O'Brien & Marakas (2007) mention the main benefits offered by companies using ERP systems are increasing in terms of quality and efficiency in processes, cost reduction, support to decision-making phases, and better enterprise agility. Souza & Saccol (2003, p. 21) also explain that regardless of the few quantitative analyses carried out so far, it is noticed the companies present "cuts in raw material stocks, reduction of time to fulfill orders, production deadlines and bills receivables, besides efficiency in eliminating hand-performed operations".

The authors also mention that the availability of online information theoretically "contributes to the improvement of decision-making processes in companies using it".

In what concerns reduction of stock volume, Laudon & Laudon (2007, p. 45) explain that once there is integration among order, production and goods deliver systems...

[...] the production area is able to produce only what was ordered by clients, buy the exact number of components and raw material, plan the production, and reduce the stock time of components or final products.

Laudon & Laudon (2007) also emphasize that the possible generation of value by integrated systems of large organizations which have many geographically remote operational units; therefore, they use the system so their businesses, practices and processes are executed in a homogeneous and standardized manner, no matter how far one unit is from the other.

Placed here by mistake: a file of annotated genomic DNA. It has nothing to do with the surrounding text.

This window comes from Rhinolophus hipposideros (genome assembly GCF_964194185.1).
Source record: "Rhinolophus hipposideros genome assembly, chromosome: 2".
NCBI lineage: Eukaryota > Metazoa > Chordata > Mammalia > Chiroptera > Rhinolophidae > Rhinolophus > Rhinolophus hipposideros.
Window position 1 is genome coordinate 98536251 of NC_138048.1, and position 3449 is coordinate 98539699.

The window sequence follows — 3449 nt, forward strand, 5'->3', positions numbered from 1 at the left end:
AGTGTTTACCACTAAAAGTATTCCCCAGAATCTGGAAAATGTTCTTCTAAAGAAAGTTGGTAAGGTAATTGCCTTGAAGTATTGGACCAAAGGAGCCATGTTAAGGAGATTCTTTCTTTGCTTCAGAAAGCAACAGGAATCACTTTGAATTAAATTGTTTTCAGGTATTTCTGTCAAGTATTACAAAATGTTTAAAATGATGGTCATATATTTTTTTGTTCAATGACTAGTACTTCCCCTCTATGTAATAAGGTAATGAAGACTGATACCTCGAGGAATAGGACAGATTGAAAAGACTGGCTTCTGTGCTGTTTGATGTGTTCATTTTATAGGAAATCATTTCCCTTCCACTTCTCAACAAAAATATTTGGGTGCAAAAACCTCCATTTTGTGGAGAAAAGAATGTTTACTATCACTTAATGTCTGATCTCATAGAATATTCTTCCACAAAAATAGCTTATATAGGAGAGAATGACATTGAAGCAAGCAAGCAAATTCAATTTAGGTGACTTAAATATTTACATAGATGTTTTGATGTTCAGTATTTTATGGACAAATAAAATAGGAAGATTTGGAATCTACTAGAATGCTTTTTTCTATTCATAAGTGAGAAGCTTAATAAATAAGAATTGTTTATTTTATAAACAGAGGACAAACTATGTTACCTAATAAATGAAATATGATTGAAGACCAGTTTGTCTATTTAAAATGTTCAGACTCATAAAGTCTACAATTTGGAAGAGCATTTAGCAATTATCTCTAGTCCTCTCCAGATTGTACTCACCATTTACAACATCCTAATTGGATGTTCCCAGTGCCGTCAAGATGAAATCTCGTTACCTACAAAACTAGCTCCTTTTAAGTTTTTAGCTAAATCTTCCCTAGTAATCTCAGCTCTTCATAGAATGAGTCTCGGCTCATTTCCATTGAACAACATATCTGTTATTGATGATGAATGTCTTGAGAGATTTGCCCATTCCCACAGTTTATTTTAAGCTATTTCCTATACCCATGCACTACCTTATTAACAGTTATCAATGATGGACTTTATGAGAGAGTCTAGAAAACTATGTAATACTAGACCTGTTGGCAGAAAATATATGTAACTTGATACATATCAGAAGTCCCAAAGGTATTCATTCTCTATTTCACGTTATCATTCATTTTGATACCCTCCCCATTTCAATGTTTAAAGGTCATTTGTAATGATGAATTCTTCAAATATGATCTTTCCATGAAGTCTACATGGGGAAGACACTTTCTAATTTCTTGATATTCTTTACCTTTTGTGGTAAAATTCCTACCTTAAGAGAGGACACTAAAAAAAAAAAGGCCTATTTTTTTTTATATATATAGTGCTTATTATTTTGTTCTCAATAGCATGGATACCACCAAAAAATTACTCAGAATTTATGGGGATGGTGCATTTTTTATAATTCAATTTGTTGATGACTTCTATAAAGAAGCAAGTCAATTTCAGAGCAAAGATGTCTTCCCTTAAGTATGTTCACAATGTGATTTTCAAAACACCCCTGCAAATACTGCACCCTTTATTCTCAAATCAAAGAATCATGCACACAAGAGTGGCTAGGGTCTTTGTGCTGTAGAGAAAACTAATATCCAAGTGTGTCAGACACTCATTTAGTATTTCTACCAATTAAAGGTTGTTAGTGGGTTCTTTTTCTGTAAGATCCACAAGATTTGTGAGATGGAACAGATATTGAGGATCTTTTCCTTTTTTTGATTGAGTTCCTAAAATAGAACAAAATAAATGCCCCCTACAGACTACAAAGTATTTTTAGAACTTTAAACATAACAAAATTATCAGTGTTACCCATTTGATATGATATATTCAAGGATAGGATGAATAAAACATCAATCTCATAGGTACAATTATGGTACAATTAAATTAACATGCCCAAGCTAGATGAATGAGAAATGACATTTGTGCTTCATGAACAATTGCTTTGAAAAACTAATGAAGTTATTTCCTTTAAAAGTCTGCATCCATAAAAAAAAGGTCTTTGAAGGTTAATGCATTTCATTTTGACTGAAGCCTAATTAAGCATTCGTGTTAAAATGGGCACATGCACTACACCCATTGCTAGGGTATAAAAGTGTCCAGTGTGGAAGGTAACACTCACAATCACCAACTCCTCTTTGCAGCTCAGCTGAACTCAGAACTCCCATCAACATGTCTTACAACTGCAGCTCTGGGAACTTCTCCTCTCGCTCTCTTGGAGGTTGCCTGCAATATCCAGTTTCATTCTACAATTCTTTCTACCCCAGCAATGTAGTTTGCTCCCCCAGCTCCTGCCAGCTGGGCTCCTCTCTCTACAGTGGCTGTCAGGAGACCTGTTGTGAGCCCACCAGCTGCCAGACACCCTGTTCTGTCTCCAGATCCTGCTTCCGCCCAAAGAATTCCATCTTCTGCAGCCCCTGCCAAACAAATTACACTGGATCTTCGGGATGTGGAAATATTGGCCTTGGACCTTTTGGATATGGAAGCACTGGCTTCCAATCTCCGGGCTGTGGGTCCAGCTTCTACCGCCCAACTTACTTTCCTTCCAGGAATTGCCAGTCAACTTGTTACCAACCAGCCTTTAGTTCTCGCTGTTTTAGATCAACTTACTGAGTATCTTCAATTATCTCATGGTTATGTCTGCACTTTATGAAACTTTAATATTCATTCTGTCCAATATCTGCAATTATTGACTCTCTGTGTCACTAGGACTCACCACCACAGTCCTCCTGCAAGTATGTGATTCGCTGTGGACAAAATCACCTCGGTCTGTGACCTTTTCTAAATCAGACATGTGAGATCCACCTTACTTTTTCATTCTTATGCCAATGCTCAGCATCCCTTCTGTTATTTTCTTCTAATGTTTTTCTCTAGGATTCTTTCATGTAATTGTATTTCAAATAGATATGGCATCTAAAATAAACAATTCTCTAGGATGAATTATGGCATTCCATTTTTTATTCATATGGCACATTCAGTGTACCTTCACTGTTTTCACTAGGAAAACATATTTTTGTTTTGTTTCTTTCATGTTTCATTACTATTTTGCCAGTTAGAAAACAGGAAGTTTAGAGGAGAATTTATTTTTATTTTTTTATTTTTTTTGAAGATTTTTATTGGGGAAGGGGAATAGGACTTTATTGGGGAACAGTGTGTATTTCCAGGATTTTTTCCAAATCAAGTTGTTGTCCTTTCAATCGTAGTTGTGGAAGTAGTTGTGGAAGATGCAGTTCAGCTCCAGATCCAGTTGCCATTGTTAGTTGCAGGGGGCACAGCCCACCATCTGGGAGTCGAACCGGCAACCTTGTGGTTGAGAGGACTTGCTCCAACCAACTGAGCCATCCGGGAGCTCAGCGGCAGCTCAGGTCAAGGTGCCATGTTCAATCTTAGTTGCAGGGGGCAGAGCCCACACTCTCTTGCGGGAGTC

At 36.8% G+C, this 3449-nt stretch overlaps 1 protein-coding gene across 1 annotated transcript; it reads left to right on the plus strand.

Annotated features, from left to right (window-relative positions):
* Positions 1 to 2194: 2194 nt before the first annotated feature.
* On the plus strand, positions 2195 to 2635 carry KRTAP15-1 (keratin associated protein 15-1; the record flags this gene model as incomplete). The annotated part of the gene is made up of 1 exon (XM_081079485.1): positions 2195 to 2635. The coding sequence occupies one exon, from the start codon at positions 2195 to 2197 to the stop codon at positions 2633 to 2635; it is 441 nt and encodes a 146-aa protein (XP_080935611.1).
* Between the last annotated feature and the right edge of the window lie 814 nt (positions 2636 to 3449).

According to Inside-ERP (2008), since ERPs are linked to several areas of the company, their benefits are beyond the tangible reduction of costs. The intangible benefits are noticed in the reduction of time to solve problems, viability of connection among several branches, standardization and acceleration of organizational processes, and better affiliation among company, partners and suppliers.

3.1 ERP problems related to the use and implementation

Despite the tangible and intangible advantages above, it is necessary to highlight possible problems resulting from using or implementing ERP. According to Souza (2000), a major issue related to its use is presented in the implementation phase, which can take three years to conclude due to the impact of the processes change performed by the company which generally presents hierarchic and departmental approach before the process-oriented view the ERPs present. Souza (2000, p.51) also mentions: